“A Three-Act Poem for Holy Saturday” by Sammy Vickstein

I.

We hear a knock on the door from offstage.

The lights are still down. After no answer,

We hear the knock again, faster,

Panicked, even.

 

Peter, reluctant, lights a lamp.

Looks through the peephole,

Not taking any chances.

Lets John and James in.

 

“I thought I heard thunder,” he says.

James does not laugh.

John, warm, does, wraps Peter up in a hug

His friend receives.

 

“Hell of a day,” he says.

“Hell of a week,” Peter responds.

“Hell of a fucking life,” James chimes in.

Peter looks at John

John raises a pantomimed bottle to his lips,

 

Shrugs “Maybe he’s got the right idea, eh Pete?”

Peter gets the wine, pours three glasses,

Breaks bread,

And they remember like it was just two days ago.

 

 

 

 

II.

Others show up by noon.

Each afraid, confused, exhausted.

They don’t know what else to do

So they drink, eat. So they tell stories.

 

One time at a wedding…

One time on the sea…

One time…

Another time…

 

Their friend

Was special

Loved

Is gone.

 

Their lives were changed

They had hope

Saw a light

Now nothing.

 

Do they go back to old jobs, old patterns, old lives?

Peter remembers how he once,

Boldly, a little naively, told their friend

“You have the words of life, where else would we go?”

 

 

 

 

III.

But for all this their remembrance comforts

And then does not, comforts and then does not.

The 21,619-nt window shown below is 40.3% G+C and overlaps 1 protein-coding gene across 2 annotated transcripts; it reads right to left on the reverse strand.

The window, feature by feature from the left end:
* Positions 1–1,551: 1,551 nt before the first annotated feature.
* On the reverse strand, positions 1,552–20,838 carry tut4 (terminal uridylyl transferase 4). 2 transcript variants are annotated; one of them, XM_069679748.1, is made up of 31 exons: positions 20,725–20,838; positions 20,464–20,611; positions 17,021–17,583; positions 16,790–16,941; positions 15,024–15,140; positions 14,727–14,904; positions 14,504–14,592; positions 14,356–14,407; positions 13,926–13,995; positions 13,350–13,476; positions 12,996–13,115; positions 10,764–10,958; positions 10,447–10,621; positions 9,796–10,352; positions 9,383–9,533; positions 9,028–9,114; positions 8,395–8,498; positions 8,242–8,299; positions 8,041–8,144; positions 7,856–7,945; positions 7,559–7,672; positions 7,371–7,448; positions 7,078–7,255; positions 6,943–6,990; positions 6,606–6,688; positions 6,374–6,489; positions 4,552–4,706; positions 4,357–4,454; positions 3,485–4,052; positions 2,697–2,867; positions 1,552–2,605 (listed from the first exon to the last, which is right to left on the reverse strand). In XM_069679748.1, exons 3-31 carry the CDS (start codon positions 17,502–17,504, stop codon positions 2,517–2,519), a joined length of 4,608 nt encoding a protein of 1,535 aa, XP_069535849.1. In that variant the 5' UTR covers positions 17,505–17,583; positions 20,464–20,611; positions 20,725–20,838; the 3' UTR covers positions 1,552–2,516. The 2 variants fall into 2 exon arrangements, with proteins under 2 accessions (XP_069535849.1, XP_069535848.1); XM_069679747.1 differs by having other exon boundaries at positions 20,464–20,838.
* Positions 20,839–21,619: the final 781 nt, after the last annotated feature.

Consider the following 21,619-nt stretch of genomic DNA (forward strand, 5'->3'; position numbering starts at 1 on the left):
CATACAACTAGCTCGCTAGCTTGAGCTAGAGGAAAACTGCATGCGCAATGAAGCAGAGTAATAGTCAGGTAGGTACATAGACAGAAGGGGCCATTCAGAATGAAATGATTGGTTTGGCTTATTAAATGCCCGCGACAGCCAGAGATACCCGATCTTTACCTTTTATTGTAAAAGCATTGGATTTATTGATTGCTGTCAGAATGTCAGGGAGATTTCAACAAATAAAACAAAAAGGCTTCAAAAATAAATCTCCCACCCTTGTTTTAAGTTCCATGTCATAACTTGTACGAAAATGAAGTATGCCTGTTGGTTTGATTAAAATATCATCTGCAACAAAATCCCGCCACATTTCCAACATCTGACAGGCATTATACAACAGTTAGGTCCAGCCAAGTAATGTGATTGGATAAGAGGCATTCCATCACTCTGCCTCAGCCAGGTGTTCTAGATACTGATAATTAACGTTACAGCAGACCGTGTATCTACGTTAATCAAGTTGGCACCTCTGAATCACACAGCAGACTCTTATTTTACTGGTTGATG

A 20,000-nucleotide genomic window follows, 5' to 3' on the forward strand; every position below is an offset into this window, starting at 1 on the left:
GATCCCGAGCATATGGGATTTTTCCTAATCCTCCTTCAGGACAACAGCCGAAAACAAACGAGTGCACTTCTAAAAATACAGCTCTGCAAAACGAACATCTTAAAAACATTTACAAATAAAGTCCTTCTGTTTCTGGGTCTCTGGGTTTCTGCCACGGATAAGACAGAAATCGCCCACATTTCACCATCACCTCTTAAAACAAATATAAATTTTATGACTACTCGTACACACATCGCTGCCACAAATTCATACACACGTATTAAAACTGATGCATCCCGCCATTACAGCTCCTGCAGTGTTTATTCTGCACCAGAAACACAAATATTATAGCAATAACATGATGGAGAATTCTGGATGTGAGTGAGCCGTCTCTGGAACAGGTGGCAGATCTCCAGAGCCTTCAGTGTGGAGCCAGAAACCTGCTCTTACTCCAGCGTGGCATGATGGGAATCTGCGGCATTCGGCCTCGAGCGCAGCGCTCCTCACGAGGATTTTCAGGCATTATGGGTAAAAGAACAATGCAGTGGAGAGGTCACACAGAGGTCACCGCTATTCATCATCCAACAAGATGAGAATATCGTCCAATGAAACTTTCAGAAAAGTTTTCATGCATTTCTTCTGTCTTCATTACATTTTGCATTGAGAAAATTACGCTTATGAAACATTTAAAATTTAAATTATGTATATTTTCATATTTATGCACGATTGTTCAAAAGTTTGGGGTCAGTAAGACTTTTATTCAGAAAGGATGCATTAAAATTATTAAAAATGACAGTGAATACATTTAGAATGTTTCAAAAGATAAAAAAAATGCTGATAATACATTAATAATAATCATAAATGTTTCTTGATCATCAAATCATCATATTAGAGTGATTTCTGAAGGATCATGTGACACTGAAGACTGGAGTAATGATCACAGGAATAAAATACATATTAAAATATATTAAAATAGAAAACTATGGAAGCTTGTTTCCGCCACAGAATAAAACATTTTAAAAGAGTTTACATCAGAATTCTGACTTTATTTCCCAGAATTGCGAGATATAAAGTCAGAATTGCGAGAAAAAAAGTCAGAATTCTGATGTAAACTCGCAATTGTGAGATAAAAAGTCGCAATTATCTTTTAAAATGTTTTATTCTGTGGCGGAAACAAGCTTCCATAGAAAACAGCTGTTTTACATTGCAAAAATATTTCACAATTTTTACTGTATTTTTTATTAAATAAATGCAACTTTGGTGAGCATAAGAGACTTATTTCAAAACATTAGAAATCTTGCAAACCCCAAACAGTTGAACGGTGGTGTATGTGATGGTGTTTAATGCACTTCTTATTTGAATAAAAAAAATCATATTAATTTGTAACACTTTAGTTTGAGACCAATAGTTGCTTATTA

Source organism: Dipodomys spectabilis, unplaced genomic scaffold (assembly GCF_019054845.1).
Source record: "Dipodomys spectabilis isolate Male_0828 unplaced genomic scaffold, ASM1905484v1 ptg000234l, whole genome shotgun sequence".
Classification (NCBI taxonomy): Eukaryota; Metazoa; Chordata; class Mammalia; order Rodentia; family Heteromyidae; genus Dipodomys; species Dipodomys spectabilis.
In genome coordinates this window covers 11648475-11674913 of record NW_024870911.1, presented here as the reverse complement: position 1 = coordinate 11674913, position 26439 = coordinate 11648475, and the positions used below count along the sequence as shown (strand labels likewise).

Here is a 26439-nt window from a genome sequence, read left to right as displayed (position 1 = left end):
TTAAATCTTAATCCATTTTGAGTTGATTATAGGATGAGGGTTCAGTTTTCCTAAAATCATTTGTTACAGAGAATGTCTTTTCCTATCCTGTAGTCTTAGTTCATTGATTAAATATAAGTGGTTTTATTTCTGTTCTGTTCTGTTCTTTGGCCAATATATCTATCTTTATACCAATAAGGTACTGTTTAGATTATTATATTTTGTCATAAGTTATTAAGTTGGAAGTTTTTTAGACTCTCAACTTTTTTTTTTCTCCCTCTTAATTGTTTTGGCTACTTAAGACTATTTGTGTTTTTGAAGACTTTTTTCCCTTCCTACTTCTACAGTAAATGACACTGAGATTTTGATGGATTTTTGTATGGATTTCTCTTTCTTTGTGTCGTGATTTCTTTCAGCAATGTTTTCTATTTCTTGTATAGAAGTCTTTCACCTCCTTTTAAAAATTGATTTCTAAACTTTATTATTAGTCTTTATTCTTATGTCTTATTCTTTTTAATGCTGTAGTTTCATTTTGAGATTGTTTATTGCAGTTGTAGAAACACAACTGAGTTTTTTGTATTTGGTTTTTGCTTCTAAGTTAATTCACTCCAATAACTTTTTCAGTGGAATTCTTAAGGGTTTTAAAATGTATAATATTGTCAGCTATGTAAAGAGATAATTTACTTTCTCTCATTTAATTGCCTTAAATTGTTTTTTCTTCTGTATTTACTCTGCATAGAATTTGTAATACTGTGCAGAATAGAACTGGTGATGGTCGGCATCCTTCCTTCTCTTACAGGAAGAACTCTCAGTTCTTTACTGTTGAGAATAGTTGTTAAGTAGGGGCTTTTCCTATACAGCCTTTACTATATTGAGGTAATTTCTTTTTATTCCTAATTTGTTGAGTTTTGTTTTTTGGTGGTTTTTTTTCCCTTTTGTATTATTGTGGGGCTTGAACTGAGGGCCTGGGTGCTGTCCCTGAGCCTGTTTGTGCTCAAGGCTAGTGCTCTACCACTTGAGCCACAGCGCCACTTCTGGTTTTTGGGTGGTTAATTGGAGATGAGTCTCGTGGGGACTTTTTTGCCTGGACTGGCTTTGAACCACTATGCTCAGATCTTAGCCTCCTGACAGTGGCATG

They remember his love, try to hold it in their communion,

Carry it to one another like bread, like a gift. But still lack.

 

They remember what they have been trying to forget–

The shock and brutality of yesterday,

Their confusion and un-mooring.

How their friend’s bloodied face was set.

 

How their friend had spoken

Of something bad coming, longed for it in some way,

Something that had to take place to usher in something good.

How they did not understand and still don’t.

 

How even their lack he knew, understood, promised to heal.

He asked them to trust, and they did some. But now

Their talk grows quiet, they grow tired.

Peter gets blankets, and they sleep away Saturday.

 

We hear a knock on the door from offstage.

The lights are still down. After no answer,

We hear the knock again, faster,

Jubilant, even.

 

Sammy Vickstein is a Tacoma writer who focuses on poetry, the odd, odd-story, and lately–ever hopeful and ever disappointed Seattle Mariners game recaps.